Border malaria control is still one of the great challenges in the GMS [3,4,5,6]. Reducing malaria endemicity of neighbouring countries largely determines the success of malaria elimination [15,16,17]. Thus, this paper presents slide positivity and associated risk factors before intensive interventions from China’s GFATM in 2009. The slide positivity rate of febrile patients was 24.7% (91/369) and the ratio of P. falciparum versus P. vivax was 5.7 (74/13). Additionally, a similar active case detection indicated that the malaria prevalence was even higher in former years. The slide positivity rate was 60% (270/453) and the 270 positive slides includes 245 P. falciparum, 18 P. vivax and seven P. malariae in December 2007 . In comparison of the two active detections, the slide positivity was significantly decreased (x2 = 97.7836, P < 0.0001) while the ratios of P. falciparum versus P. vivax were not changed significantly (x2 = 4.3554.8, P = 1.0369). This shows that a high malaria burden was still present during the investigation. By 2013, the GFATM project decreased the API to 8.60 per 10,000 person-years (260/302496) thereby reducing the malaria burden dramatically in the whole SSR2. This success illustrates the importance of intervention coverage for malaria control [8, 17].
The analysis demonstrates that slide positivity was associated with age (< 15 years), altitude (< 800 m), lack of knowledge on malaria transmission and symptoms, the inaction of measures against mosquito bite and delayed treatment-seeking (> 48 h). A retrospective case-control study documented that the Chinese migrants who stay overnight in the lowland, foothill and half hill areas, especially along the waterside in Myanmar, had higher risks of malaria infection . The difference of slide positivity between male and female is not significant. However, children (< 15 years) had a high slide positivity rate (95.1%) in this study (Table 2). Also, a malaria (i.e. P. falciparum) outbreak in 2014 illustrated people aged < 15 years had a high parasite prevalence rate (84.4%) . The demographic characteristics of parasite-positive individuals (children, no difference in sex) suggest that transmission was likely within the housing settlements and also gives evidence of higher than normal transmission in the region. After intervention, if the API is < 1 per 1000 person-year, the program status can transfers from control to elimination, and from there infected cases are mainly imported, male and adult [19, 20]. The findings above highlight the differences of demographic characteristics between endemic and elimination areas.
People’s knowledge, awareness and behaviour may influence their action in self-protection and in seeking treatment, which further affects incidences of malaria infection and willingness to completion of treatment courses . The results highlight that a lack of knowledge on malaria transmission and symptoms, the inaction of measures against mosquito bites and delayed treatment-seeking (> 48 h) were independent risk factors of slide positivity. Decreasing sensitivity of anti-malarial drugs may be attributable to the delayed treatment-seeking and poor compliance to standard treatment course. The genetic diversity of malaria parasites and multiclonal infections are correlated with transmission intensity as well as the development and spread of anti-malarial resistance. High parasite population size and transmission intensity allow effective genetic recombination and mutation of malaria parasites [21, 22]. A sensitivity surveillance of Plasmodium falciparum to DAPQ in the two districts from 2007 to 2008 indicates that the fever clearance time (FCT) increased from 23.5 ± 16.97 h in 2007 to 36.0 ± 16.97 h in 2008 (F = 219.4, P < 0.0001) and the asexual parasite clearance time (PCT) increased from 23.5 ± 0.71 h in 2007 to 41.0 ± 9.90 h in 2008 (F = 1485.4, P < 0.0001) . The GFATM public health interventions improved local people’s accessibility to qualified malaria prevention and treatment . The FCT and PCT P. falciparum malaria cases were 36.4 ± 8.9 h and 53.3 ± 11.3 h in the 2014 outbreak . The FCT has increased 0.4 h between 2008 and 2014 (6 years) but increased 2.5 h between 2007 and 2008 (1 year). The PCT is increased 12.1 h between 2008 and 2014 but increased 17.5 h between 2007 and 2008. The above differences indicate that effective interventions may slow down the declining sensitivity of P. falciparum to DAPQ. As resistance of P. falciparum to several antimalarial drugs, including ACTs, has reached alarming levels in the GMS, there should be an emphasis on providing qualified treatment, a promotion of treatment-seek behaviour and compliance to cure treatment regimens .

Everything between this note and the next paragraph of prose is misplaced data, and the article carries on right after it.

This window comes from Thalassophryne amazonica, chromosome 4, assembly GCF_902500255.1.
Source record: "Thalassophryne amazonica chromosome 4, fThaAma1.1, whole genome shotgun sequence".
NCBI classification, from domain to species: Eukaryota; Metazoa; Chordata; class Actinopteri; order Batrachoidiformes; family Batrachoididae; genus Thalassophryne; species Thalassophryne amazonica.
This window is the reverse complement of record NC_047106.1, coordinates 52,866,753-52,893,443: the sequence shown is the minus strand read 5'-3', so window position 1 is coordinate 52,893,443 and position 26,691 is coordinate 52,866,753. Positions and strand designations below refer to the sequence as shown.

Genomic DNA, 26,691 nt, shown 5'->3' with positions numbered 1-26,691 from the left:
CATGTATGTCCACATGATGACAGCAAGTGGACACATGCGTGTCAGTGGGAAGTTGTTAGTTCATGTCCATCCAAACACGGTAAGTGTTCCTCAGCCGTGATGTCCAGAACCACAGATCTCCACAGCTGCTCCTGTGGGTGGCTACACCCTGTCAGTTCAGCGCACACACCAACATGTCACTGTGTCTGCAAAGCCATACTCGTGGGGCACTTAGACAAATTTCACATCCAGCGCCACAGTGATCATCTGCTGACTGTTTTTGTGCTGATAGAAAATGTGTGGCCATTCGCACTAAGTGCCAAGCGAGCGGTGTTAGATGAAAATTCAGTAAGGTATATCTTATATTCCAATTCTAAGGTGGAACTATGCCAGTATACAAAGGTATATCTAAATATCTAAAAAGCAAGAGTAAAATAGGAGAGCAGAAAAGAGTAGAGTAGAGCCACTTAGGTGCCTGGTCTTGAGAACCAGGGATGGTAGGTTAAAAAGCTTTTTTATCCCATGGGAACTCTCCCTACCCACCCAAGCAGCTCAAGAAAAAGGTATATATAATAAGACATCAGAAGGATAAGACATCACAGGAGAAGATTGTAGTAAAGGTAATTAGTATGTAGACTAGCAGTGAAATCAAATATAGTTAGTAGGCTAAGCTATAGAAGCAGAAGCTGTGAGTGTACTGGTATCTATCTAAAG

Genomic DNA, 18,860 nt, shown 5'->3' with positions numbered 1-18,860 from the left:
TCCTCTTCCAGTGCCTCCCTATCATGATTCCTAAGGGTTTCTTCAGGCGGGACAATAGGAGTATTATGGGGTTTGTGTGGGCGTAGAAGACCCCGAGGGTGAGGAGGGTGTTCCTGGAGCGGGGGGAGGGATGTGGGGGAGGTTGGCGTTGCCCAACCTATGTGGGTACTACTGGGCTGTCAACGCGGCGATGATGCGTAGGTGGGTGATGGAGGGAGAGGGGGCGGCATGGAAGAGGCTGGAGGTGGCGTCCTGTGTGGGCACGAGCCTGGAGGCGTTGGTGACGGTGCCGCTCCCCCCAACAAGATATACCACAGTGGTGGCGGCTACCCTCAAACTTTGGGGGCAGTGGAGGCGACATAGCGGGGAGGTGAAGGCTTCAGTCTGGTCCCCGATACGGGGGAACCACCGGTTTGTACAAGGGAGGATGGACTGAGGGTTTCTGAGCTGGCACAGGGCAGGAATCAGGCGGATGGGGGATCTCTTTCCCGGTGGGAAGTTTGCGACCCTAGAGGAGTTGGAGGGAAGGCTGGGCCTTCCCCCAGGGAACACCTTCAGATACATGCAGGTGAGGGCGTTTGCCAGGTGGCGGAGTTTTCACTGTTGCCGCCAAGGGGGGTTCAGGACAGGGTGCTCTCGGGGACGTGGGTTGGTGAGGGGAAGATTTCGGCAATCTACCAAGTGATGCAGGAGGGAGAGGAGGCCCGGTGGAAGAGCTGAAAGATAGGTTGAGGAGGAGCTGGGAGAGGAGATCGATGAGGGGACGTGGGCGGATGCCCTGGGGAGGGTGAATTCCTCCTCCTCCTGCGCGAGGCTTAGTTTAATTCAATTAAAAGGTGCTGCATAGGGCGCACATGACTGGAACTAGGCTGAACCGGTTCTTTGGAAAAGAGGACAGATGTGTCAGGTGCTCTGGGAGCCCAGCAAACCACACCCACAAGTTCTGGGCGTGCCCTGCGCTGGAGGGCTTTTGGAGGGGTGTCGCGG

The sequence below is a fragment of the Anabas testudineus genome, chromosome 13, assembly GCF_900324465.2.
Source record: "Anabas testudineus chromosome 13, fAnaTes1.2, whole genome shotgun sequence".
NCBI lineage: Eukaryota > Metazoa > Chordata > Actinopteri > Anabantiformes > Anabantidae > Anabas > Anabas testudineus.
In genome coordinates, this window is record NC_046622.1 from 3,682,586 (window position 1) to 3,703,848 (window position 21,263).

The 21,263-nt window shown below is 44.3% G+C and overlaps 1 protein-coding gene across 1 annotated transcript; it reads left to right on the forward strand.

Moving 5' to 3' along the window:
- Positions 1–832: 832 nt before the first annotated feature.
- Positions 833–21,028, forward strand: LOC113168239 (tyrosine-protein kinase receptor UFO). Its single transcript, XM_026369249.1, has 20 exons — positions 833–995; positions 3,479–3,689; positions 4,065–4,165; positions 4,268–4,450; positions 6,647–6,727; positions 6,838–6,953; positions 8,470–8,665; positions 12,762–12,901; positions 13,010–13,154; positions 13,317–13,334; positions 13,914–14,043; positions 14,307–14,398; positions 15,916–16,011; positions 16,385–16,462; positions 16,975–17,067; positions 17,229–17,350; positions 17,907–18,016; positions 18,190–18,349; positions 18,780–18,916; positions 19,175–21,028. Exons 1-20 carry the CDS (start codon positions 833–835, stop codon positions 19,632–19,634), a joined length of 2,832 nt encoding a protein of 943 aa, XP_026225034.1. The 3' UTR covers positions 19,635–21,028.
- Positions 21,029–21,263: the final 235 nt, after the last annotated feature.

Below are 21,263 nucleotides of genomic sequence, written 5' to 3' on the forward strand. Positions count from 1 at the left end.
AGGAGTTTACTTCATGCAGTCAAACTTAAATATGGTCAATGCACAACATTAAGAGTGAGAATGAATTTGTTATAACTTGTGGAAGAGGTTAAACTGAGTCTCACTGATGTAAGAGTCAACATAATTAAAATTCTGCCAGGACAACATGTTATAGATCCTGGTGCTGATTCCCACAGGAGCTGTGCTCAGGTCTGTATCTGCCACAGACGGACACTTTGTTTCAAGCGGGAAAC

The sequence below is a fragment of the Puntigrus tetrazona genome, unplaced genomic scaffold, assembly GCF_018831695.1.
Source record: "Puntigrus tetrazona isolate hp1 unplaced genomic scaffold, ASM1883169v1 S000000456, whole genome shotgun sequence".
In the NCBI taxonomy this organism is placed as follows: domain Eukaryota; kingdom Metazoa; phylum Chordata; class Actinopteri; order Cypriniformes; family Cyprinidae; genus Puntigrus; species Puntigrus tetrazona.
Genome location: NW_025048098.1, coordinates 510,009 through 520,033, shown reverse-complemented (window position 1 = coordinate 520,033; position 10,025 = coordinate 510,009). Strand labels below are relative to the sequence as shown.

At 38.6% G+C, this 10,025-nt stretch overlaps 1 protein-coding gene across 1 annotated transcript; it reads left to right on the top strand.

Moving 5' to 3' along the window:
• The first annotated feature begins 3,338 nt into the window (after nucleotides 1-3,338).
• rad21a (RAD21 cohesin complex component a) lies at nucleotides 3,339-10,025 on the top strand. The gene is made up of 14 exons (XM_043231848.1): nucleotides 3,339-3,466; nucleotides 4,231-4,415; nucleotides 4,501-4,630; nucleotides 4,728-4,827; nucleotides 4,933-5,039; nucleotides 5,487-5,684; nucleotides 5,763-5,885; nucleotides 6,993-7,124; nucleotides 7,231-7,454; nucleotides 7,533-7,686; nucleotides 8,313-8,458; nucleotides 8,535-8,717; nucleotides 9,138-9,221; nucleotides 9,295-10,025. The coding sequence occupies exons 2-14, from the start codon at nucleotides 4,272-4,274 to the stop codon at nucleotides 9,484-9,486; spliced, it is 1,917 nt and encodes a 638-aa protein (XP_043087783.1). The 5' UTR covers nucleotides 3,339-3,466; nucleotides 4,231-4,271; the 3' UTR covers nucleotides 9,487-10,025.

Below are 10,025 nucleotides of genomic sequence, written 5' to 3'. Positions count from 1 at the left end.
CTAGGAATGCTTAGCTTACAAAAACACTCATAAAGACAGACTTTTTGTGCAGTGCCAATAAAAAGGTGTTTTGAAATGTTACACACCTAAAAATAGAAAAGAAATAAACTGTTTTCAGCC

Being of a young age might be associated with microscopically confirmed parasitemia because transmission in the children was sufficiently high to provide an increasingly robust immune response in adults. Results are almost certainly underestimated as they bias against those without fever. The true prevalence might be higher than estimated here and the magnitude of such underestimation is due to the prevalence of asymptomatic malaria in this population.
Finally, there remain two lessons from this study that may be of interest to following projects. First, the data used was from an investigation that ran from October 1st to December 31st, 2009. However, the findings obtained after reanalysing the old data and comparing it with the updated data are more meaningful. The analysis confirmed that malaria has not finally been controlled in the SSR2, especially in the Salween River Valley. We still need further investigation and more control of malaria foci in the GMS. Second, the study highly relies on the results of microscopy and a sample of self-report-fever villagers rather than other more reliable technics like molecular methods.